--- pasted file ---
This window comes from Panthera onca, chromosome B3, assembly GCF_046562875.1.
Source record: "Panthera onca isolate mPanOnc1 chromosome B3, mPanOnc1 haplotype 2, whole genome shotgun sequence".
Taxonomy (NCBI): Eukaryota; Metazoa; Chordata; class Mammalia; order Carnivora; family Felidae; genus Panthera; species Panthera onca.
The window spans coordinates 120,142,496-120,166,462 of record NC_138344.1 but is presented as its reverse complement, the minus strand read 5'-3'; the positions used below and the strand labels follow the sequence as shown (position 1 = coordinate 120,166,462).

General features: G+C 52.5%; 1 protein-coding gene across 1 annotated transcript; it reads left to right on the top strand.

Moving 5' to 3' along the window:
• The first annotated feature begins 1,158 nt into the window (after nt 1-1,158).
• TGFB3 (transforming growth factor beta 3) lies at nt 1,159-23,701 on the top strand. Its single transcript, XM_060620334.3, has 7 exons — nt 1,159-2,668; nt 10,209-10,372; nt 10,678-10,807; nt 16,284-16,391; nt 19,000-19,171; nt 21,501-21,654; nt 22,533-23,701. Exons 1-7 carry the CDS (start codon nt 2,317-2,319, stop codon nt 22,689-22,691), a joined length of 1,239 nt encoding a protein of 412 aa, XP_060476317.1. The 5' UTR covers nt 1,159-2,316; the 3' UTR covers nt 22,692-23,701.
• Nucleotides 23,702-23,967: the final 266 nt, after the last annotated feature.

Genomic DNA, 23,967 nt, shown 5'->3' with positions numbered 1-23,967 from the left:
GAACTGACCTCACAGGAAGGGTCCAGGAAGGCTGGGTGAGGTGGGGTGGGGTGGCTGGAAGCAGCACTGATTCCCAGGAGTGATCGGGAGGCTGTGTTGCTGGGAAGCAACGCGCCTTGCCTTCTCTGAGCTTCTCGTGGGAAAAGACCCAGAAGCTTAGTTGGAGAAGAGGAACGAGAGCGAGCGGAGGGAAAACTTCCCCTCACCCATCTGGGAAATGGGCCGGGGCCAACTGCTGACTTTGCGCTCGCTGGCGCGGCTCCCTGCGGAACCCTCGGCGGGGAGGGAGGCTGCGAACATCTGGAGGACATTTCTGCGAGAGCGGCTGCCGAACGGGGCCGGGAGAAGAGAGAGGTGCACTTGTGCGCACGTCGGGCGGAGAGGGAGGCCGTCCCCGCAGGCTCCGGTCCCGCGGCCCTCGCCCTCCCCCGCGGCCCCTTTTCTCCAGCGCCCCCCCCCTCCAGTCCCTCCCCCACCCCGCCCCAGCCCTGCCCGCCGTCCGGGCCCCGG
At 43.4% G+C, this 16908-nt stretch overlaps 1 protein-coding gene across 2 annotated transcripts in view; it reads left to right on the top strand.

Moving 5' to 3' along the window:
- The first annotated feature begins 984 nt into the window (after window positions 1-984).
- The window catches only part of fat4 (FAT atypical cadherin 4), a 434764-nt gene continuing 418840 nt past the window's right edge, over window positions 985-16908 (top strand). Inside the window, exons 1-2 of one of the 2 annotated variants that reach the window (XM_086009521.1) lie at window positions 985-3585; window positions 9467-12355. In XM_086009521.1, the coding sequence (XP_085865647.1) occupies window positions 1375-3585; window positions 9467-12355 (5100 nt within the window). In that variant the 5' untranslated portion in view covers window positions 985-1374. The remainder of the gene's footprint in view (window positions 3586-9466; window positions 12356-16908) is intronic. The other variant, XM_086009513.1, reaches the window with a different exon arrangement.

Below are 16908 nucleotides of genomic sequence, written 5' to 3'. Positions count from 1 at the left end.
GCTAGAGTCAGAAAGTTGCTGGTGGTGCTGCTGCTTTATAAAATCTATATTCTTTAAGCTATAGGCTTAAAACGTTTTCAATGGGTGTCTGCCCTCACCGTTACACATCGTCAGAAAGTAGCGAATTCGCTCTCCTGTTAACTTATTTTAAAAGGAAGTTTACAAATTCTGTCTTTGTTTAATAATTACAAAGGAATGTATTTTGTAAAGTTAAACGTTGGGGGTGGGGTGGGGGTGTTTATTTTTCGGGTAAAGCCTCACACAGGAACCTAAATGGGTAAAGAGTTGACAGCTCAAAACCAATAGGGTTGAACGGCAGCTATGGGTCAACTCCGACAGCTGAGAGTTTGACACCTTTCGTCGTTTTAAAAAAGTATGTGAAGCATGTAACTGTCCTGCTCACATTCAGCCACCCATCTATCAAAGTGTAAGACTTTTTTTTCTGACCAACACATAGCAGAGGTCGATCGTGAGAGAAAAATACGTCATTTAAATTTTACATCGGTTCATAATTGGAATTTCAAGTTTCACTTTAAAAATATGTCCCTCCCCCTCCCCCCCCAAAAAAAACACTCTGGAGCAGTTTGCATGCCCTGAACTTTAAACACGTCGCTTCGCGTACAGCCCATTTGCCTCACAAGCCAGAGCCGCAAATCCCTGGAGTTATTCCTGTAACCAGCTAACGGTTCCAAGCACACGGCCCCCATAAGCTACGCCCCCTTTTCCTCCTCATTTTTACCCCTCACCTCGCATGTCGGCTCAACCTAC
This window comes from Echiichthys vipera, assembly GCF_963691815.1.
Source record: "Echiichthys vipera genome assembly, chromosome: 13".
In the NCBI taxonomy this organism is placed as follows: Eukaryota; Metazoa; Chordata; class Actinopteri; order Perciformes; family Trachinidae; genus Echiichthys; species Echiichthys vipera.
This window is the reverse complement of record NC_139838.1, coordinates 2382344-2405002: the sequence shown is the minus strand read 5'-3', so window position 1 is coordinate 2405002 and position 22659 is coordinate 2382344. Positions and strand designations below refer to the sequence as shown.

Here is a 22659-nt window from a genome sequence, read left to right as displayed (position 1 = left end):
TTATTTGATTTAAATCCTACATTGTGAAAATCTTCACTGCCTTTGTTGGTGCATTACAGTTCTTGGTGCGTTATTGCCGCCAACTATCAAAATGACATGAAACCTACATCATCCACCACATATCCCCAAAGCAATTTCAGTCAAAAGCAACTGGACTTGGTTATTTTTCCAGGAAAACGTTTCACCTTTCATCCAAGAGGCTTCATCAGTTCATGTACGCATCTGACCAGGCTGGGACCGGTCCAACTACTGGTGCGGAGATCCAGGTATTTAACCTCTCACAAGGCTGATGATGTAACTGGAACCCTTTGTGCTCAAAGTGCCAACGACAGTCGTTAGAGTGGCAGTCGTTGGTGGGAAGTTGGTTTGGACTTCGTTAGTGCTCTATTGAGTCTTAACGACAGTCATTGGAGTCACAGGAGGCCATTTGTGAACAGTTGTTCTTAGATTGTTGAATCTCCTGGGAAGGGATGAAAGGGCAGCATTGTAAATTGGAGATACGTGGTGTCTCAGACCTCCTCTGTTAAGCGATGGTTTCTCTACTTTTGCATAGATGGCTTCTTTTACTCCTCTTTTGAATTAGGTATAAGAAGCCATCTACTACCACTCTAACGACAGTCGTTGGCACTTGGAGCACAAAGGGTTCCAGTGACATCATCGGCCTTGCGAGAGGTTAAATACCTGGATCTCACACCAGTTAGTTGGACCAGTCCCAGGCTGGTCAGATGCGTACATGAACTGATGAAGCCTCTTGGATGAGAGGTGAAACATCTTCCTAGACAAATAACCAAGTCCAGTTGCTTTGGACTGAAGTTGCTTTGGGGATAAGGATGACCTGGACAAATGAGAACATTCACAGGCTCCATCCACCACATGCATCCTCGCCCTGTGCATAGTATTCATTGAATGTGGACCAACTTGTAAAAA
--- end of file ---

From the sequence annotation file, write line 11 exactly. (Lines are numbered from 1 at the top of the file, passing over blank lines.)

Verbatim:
GAACTGACCTCACAGGAAGGGTCCAGGAAGGCTGGGTGAGGTGGGGTGGGGTGGCTGGAAGCAGCACTGATTCCCAGGAGTGATCGGGAGGCTGTGTTGCTGGGAAGCAACGCGCCTTGCCTTCTCTGAGCTTCTCGTGGGAAAAGACCCAGAAGCTTAGTTGGAGAAGAGGAACGAGAGCGAGCGGAGGGAAAACTTCCCCTCACCCATCTGGGAAATGGGCCGGGGCCAACTGCTGACTTTGCGCTCGCTGGCGCGGCTCCCTGCGGAACCCTCGGCGGGGAGGGAGGCTGCGAACATCTGGAGGACATTTCTGCGAGAGCGGCTGCCGAACGGGGCCGGGAGAAGAGAGAGGTGCACTTGTGCGCACGTCGGGCGGAGAGGGAGGCCGTCCCCGCAGGCTCCGGTCCCGCGGCCCTCGCCCTCCCCCGCGGCCCCTTTTCTCCAGCGCCCCCCCCCTCCAGTCCCTCCCCCACCCCGCCCCAGCCCTGCCCGCCGTCCGGGCCCCGG